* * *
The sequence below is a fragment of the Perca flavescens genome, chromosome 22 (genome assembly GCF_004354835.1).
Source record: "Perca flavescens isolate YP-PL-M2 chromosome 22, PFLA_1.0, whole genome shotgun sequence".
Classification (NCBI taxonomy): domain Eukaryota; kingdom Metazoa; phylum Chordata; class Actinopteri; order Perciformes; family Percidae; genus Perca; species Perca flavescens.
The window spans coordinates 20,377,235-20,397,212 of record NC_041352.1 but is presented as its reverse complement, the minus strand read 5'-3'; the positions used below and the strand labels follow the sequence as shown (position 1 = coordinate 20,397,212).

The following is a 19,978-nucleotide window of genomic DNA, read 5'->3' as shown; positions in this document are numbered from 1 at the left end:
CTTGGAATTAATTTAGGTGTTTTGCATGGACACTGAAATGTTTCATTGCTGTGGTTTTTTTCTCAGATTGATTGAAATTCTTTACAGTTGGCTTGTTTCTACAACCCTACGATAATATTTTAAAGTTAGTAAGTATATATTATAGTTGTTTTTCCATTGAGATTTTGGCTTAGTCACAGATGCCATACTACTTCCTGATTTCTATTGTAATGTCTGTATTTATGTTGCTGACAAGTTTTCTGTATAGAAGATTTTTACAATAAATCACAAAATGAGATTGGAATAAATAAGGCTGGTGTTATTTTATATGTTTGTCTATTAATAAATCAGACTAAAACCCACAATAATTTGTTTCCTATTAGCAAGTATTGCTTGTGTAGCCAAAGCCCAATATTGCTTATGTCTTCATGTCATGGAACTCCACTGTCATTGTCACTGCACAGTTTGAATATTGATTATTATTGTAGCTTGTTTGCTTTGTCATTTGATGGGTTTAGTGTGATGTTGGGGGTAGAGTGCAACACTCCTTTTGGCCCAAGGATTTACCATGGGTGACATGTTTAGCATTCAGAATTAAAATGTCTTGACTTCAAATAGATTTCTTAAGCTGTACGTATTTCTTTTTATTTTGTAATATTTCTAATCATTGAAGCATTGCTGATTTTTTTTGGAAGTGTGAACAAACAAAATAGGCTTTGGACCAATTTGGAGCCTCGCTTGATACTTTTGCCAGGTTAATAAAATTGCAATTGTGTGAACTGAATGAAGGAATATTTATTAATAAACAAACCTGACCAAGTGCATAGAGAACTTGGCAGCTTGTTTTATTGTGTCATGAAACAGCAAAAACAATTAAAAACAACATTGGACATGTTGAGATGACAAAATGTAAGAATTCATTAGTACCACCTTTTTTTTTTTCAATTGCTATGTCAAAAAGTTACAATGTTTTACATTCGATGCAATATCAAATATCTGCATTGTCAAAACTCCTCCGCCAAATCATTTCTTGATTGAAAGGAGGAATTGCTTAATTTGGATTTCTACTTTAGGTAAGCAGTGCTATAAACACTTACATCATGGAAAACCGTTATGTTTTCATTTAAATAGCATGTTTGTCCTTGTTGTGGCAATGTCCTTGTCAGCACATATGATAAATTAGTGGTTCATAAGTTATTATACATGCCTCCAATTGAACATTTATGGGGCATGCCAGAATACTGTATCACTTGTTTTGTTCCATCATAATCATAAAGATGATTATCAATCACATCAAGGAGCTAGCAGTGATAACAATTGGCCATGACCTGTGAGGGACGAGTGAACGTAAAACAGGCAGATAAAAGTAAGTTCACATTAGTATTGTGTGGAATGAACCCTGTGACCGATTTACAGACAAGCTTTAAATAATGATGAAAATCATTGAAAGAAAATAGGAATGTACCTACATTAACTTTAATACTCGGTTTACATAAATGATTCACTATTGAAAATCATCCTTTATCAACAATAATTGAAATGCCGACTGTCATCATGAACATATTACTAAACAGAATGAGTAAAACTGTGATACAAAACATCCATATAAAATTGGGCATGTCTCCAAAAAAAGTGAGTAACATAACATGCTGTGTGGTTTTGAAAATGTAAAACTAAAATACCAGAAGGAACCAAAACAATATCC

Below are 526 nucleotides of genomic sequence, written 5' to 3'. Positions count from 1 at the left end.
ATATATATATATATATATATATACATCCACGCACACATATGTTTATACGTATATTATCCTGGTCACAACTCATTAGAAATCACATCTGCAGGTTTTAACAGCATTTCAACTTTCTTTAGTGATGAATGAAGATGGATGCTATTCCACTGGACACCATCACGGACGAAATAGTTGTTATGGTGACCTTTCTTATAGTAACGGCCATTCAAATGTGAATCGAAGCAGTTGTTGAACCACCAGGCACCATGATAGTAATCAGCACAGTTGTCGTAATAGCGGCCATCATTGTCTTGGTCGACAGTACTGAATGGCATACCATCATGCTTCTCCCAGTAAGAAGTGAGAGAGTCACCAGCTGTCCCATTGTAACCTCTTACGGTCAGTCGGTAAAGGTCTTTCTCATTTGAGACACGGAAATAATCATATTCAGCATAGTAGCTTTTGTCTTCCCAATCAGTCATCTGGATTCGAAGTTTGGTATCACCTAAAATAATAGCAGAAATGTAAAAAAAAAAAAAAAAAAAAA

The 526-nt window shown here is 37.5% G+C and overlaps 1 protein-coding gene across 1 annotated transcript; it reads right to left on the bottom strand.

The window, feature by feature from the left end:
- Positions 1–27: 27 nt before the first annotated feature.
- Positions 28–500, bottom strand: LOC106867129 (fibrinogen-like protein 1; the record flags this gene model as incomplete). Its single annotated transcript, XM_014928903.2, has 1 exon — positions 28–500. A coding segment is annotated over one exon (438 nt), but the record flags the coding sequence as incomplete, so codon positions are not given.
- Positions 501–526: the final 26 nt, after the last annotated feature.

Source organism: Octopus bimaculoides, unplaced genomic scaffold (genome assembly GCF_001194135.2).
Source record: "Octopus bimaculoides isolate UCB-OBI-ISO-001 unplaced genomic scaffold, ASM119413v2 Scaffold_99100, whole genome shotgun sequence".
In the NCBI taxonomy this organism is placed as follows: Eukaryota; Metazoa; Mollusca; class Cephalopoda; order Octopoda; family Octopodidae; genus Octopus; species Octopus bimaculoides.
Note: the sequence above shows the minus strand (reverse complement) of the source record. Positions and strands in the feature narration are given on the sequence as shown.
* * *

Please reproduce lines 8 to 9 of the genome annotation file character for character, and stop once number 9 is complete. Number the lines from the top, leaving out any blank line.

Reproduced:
ATATATATATATATATATATATACATCCACGCACACATATGTTTATACGTATATTATCCTGGTCACAACTCATTAGAAATCACATCTGCAGGTTTTAACAGCATTTCAACTTTCTTTAGTGATGAATGAAGATGGATGCTATTCCACTGGACACCATCACGGACGAAATAGTTGTTATGGTGACCTTTCTTATAGTAACGGCCATTCAAATGTGAATCGAAGCAGTTGTTGAACCACCAGGCACCATGATAGTAATCAGCACAGTTGTCGTAATAGCGGCCATCATTGTCTTGGTCGACAGTACTGAATGGCATACCATCATGCTTCTCCCAGTAAGAAGTGAGAGAGTCACCAGCTGTCCCATTGTAACCTCTTACGGTCAGTCGGTAAAGGTCTTTCTCATTTGAGACACGGAAATAATCATATTCAGCATAGTAGCTTTTGTCTTCCCAATCAGTCATCTGGATTCGAAGTTTGGTATCACCTAAAATAATAGCAGAAATGTAAAAAAAAAAAAAAAAAAAAA

The 526-nt window shown here is 37.5% G+C and overlaps 1 protein-coding gene across 1 annotated transcript; it reads right to left on the bottom strand.